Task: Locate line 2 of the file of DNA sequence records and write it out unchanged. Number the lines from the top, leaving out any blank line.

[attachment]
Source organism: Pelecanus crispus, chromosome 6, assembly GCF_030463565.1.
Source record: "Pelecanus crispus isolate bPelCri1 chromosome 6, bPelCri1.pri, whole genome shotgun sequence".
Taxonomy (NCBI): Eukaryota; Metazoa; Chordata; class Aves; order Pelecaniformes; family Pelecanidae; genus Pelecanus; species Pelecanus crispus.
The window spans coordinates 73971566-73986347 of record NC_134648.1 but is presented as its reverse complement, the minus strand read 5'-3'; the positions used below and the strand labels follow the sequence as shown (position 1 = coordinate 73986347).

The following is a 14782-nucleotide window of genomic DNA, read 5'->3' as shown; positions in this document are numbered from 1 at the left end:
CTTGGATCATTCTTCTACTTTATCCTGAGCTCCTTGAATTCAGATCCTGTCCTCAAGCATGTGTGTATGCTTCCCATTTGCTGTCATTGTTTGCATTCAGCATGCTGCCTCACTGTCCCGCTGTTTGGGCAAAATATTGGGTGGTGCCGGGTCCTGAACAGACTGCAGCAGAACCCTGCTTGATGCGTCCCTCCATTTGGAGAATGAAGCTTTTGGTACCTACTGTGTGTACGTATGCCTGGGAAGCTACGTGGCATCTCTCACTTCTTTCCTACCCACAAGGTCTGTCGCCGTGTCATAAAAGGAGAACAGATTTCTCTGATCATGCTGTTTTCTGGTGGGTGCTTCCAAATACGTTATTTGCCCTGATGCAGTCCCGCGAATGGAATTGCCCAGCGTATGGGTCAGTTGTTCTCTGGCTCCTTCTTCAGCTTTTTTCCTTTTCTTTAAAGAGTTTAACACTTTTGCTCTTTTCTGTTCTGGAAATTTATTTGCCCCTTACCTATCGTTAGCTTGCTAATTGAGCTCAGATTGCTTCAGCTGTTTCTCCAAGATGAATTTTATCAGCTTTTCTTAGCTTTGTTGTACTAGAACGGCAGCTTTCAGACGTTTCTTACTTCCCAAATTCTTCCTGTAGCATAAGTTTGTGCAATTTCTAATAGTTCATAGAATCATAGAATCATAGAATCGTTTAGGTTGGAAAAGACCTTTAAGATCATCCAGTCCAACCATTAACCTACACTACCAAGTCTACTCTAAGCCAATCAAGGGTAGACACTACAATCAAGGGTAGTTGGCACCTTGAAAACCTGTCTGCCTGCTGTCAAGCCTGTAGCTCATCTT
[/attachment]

Source record: "Pelecanus crispus isolate bPelCri1 chromosome 6, bPelCri1.pri, whole genome shotgun sequence".